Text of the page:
Market forces at play in the blackboard jungle

Educating Britain
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When the first edition of The Independent was hitting the streets, so were the teachers. A decade ago, the two biggest teaching unions were involved in a bitter dispute over pay which was to spur the Government on to sweeping reform of the entire education system.

A child starting school in the autumn of 1986 would not have crossed a picket line to get to his classroom, but his teacher would probably have headed home at 4pm. The pupil would have been unlikely to be in the football team because "Sir" was refusing to supervise extra-curricular activities.

The class of '86 did not always wear a uniform, and its teacher did not always wear a tie. Streaming and setting were rare and the comprehensive ideal reigned supreme. Unfettered by the demands of the National Curriculum and testing, a class was free to spend extra time on a topic its pupils were enjoying.

It would be a mistake, though, to imagine that the mid-Eighties were the educational equivalent of Sixties "free love". Relationships between staff and pupils were more formal than they are now. Corporal punishment had only just been abolished, and teachers were far more authoritarian. But teachers did not feel, as they do now, under a new inspection system, that their every move was being scrutinised and their performance judged by results.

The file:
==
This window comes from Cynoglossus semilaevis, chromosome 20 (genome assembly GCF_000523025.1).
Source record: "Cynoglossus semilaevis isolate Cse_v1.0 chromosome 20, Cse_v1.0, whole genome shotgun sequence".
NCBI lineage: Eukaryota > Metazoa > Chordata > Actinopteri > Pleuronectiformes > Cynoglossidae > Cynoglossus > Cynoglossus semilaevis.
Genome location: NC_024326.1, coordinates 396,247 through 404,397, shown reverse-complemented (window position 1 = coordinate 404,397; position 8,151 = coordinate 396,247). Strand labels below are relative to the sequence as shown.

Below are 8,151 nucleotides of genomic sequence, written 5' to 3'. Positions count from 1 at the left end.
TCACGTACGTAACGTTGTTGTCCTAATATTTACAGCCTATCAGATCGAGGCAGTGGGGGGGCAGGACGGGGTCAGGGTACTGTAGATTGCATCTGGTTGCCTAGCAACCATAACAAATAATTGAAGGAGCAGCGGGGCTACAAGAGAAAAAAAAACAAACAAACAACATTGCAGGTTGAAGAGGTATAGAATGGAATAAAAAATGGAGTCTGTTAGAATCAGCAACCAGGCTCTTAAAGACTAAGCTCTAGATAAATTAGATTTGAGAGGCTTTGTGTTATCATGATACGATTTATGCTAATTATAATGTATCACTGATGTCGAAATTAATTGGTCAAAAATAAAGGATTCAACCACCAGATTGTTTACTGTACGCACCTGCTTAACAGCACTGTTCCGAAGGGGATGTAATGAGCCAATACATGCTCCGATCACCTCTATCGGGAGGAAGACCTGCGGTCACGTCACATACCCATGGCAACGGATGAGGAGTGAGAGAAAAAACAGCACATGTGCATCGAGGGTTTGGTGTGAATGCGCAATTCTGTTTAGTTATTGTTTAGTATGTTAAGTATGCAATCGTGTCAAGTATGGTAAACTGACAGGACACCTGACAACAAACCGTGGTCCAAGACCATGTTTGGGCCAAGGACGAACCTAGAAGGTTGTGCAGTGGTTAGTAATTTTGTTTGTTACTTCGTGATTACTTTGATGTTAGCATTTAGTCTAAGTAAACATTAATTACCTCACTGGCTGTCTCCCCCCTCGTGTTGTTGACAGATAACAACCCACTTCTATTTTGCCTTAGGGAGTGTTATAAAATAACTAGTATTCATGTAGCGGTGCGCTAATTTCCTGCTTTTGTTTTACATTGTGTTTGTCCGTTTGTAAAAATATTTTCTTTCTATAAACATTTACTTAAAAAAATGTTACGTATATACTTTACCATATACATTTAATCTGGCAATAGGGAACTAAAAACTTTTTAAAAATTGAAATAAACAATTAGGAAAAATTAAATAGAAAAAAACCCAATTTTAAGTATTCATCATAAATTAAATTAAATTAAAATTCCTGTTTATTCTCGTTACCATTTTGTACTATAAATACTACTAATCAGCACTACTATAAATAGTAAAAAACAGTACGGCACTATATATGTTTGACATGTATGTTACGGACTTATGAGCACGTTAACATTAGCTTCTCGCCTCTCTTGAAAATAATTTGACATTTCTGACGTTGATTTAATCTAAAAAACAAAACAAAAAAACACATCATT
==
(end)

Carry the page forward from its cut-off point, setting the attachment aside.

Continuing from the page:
The Nineties are the age of competition. Competition between schools for pupils, competition for sponsorship, competition to come top of the exam league tables, competition between pupils for places at the best schools.

The National Curriculum, testing, local management and increased parental choice have changed the atmosphere beyond recognition. Where the educational establishment used to loathe any hint of commercialism, it is slowly learning to embrace it.

Today, a pupil's first image of school may be the smart new logo over the door. Inside the polished lobby stands a besuited headteacher bearing a glossy brochure all about the school and waiting to shake his parents' hands. The child is likely to be in uniform, even in a comprehensive.

In the classrooms, this new slickness tends to evaporate. There are more pupils per teacher, less money to spend on maintenance, and worksheets instead of textbooks. An iron grip is kept on budgets, which schools now manage themselves.

In 1986, many schools did not welcome daytime visits from parents. Now, they encourage them - up to a point. Staff need all the volunteer help they can get, with fund-raising and lifts to sports matches. But teachers still do not welcome interference from newly empowered parents who believe that they know what is best for their children.

And when the class of '86 reach higher education in another three years, what will they find? More of the same, but with knobs on. School class sizes may have grown, but with university expansion, tutorial groups have ballooned. The logos, smart suits and glossy brochures are there too, but the contrast between this and the poverty in which students often live is acute.

Fran Abrams

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